Into the Namib Desert

Eighteen months of forced seclusion meant that immensely itchy feet, and a Land Rover and Toyota Prado panting for the sensation of gravel under their tyres, was Priority Numero Uno. So, doubly-vaccinated, it was time to remedy this matter. An unspooling of 3 1/2 weeks and a rough and tumble, corrugated, stony/shalely journey of 6,175 kilometres later, we now have the photos to prove it.

Fish River Canyon

Jaw-dropping beauty at one of Fish River Canyon’s major outlook points (hefty conservation fees are now exacted! Ouch). Often listed as the second largest in the world after Grand Canyon in the USA, although in China they claim the Yarlung Zangbo to be the world’s largest and deepest. Who knows? All photos by Hirsh Aronowitz

Namibia, naturally, was first choice. We had to rekindle our relationship with her desert colours … yellow, red, purple, blue, black … and her no-need-for-a-polarising-filter royal-blue skies. The air in our vehicles was charged with excitement. We started with the Fish River Canyon and Aus, and ended with Etosha and the Waterberg Plateau. Magic.

Beautiful graphic lines at the artfully constructed shelters of the Fish River Canyon lookout.

Cañon Lodge

We fell in love with Cañon Lodge just east of Fish River Canyon, particularly the way the stone and thatch units are tucked into the ancient sandstone boulders. We do still love the long low-slung cottages at Cañon Village just a stone’s throw away but variation is always a necessary thing when you’re travelling in order to properly advise others.

Sublime setting for a pool. Pity it was still simply too cold for a swim (late August).

X-rated: Cañon Roadhouse


Solitaire, watch out! Cañon Roadhouse is overtaking you in terms of zaniness . . . vintage cars, number plates, metal signs, all kinds of weird and wonderful paraphernalia, including these two signs in the Ladies and Gents . . . Pandora’s Box in one, Tjongololo’s Box in the other. Shade your eyes if demureness has overtaken you.

Klein Aus Vista, Aus

Eagle’s Nest Cottages remain a firm favourite with us (our trip was marked by boulder-living); this time it was Boulder Cottage, one unit to either side of a gigantic boulder that juts into the living area. Amazing rock energy and wondrous at sunset.

Just love it! Ancient astronomy and technology of the future share the same platform.

We were highly excited to once again encounter the wild horses of Garub, which have survived since the chaos of World War I when a large number of them broke free and have wandered the desert ever since, eking out a difficult existence. Persistent droughts, increasing weakness due to a lack of food and water, and vulnerability to Spotted Hyenas have threatened their survival for many years. But the efforts of organisations, wildlife scientists and concerned locals have won out. There are even new foals! Very heart-warming to be among them.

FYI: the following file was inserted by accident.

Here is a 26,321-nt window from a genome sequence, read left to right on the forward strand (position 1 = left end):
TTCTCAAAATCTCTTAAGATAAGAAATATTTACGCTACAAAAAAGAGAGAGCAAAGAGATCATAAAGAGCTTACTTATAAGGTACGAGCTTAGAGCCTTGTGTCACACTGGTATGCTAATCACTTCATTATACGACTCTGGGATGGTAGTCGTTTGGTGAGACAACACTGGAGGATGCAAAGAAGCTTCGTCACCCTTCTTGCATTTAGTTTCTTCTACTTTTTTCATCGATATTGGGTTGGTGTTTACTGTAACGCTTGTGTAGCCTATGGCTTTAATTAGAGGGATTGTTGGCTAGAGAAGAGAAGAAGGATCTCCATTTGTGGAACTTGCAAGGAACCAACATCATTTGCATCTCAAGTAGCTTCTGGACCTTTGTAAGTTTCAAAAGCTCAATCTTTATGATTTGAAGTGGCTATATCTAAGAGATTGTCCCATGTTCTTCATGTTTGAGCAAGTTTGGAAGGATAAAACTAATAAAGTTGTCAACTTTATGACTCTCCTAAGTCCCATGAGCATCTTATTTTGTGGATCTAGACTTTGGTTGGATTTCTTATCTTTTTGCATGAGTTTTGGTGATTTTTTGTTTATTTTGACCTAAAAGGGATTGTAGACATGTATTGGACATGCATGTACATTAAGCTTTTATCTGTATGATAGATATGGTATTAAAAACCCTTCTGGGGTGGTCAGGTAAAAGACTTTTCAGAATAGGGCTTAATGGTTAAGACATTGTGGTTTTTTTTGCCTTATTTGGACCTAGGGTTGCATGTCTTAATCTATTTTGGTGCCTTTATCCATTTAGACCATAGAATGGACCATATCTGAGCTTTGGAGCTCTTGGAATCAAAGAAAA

It was refreshing to see utterly new aspects of Namibia. For one, Sossusvlei in the mist! An ephemeral mystical world. It only cleared around 9 a.m.

Cape Cross : Cape Fur Seal Colony

You always hear about the strong odours but that’s nothing like the real experience. The minute you open your car door, the stench hits you like a blast of foul air from a furnace. Dried fish multiplied 1,000 times. The air is filled with growling, bleating, neighing. When they move, they manoeuvre themselves across the sand with surprising speed on their front flippers. It is said there can be as many as 210,000 seals during the Nov–Dec breeding season.

Serenity at sunset, Cape Cross Lodge, which we absolutely loved. We’ll be back.

Skeleton Coast

Skeleton Coast, given the name by Portuguese and Dutch sailors who attempted to sail around the Cape of Good Hope while headed for India, is a 500 kilometre swathe of the Namib Desert, written of as the oldest and driest on the planet. Whales that have become stranded, ships and sailing boats that have foundered, sailors who have drowned . . . the evidence is here in whale bones, skeletal structures of ships, crosses …

After the cooped-up feeling of Covid . . . such space, so much desert air, such a feeling of freedom.

Inhospitable territory, but still the wildlife manages to survive here. We saw spoor of Black-backed Jackal and Brown Hyena on the beaches, but there are also desert Elephant, Lion and even Rhino. We have seen the elephant before, but sadly not this time around. Plenty of gorgeous light-skinned giraffe, though!

Ugab Terrace & Vingerklip

Driving down to the dramatic Ugab Plateau and Valley, where the massive Vingerklip still stands. We can’t get enough of this area. Keep on coming back again and again.


Vingerklip. Still standing.

Stay tuned. Etosha next!

More on our Namibia trip on my blog Quirky Girl Traveller here